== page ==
Since it’s a Youtube series, it’s not something you can check out the library, but we do have a novelization by the series creators, THE SECRET DIARY OF LIZZIE BENNET.
Do yourself a favor and go watch THE LIZZIE BENNET DIARIES on Youtube. You can return many hours later to thank me.
Why it earned a top spot: for bringing Austen into the digital age.
Directed by Amy Heckerling
Unless you’re a super nerd like me and read articles like “The Surprising Fidelity of Clueless” for fun, this one might surprise you, but hear me out. Austen novels, though often marketed as romances, are first and foremost satires. I’ll say it again, louder for the people in the back – AUSTEN WROTE SATIRE, NOT JUST ROMANCE. She was insightfully commenting on and criticizing the world in which she lived, and it’s freaking hilarious.
CLUELESS is one of the few adaptations to bring that satire to the forefront, and it brilliantly critiques modern life. It exaggerates human behavior just enough to make us laugh, but not so much that it’s unrecognizable. It pokes holes in the self-importance of the rich and socially elite. It's not just the story of a rich, meddling girl; it's a commentary on consumerism, wealth, teenage culture, and more.
Why it earned a top spot: for modernizing Austen, wit intact
For me, the 1995 Sense and Sensibility has the best screenplay of all Austen adaptations, and Emma Thompson (who also starred as Elinor), made excellent calls about what to cut and include in a film-length storyline. Along with a fair amount of humor and romance, she captured Austen’s social commentary about the limitations placed on women by Regency society in a compelling way. And she even won an Oscar for it.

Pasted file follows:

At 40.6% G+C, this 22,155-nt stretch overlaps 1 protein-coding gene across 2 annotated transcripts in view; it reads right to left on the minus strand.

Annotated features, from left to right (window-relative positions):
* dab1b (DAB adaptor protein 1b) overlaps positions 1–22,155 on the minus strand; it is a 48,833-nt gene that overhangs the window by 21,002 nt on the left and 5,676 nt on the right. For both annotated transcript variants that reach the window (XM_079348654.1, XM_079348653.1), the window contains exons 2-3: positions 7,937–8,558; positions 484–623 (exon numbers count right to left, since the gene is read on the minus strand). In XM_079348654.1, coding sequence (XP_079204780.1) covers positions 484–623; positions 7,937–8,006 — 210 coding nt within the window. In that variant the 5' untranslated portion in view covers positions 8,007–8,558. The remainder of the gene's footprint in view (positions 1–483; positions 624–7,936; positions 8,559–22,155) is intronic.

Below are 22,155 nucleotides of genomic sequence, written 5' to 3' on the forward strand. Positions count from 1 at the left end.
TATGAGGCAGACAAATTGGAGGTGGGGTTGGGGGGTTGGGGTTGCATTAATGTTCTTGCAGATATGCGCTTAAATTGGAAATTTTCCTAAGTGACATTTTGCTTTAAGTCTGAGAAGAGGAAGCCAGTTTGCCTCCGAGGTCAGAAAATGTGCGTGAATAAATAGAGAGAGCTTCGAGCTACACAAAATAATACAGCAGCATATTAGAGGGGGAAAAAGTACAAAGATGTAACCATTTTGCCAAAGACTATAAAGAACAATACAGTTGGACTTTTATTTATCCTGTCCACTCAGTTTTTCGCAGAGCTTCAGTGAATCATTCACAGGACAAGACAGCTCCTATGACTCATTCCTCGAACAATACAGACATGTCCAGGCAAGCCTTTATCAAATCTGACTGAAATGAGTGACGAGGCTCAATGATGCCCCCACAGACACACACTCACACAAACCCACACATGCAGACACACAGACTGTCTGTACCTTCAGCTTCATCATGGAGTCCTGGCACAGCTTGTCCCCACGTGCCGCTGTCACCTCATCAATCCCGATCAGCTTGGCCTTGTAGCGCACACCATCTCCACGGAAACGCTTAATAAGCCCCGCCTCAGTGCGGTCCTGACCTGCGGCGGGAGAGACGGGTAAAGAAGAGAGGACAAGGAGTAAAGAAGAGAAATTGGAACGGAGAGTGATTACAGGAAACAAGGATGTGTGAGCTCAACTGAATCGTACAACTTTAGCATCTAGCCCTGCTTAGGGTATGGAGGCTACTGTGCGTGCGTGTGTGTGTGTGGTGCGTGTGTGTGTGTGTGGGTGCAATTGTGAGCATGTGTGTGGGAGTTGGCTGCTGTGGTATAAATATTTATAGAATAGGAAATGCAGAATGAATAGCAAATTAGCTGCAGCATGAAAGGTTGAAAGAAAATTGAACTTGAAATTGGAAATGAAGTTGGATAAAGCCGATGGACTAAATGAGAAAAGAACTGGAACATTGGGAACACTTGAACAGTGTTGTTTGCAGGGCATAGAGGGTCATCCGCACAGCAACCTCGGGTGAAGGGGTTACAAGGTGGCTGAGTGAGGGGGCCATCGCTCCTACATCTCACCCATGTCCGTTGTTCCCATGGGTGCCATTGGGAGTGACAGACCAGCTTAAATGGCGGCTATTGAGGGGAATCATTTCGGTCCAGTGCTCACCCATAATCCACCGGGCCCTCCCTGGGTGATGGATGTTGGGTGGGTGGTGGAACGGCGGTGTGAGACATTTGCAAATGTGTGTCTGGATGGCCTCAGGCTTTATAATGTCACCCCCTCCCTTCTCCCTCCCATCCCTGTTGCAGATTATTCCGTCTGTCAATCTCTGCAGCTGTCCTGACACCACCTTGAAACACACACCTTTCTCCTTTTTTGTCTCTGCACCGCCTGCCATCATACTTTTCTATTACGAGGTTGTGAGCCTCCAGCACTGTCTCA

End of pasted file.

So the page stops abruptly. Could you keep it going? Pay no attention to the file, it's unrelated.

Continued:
Beyond that, the film is visually gorgeous, the score is one of my favorites of all time, and the casting is excellent. More than any adaptation before it, Sense and Sensibility goes beyond just repeating Austen's words on camera to instead explore how visuals can tell the story when the script alone can't. That moment when Marianne, Mrs. Dashwood, and Margaret all go sobbing into their rooms and Elinor sits down to calmly drink a cup of tea perfectly encapsulates who the characters are. It gets right to the heart of the plot in a few moments of screentime. It's perfect.
Premiering just a few months after my number one pick aired on television, the 1995 Sense and Sensibility shares the honor of ushering in an era of excellent Austen adaptations. More than 20 years later, it still doesn't feel dated.
Why it earned a top spot: for bringing Austen to the big screen, in a big way.
Okay, okay, you knew this would be number one, didn’t you? I’m not sure it’s actually my personal favorite, but it takes the cake because it’s the one that started them all. It defined Austen adaptations as a genre, and I really didn’t have a choice but to give it the top spot.
Though earlier Austen adaptations had been produced for TV and film, this BBC/A&E made-for-TV miniseries launched the “Austen Renaissance” of adaptations that beautifully blended fidelity to the original novel with general viewer appeal. Lovely cinematography, a great score, good acting – it set the standard for every Austen adaptation to follow.
And it also brought us Colin Firth, so...
Why it earned the top spot: for showing us how to do Austen right.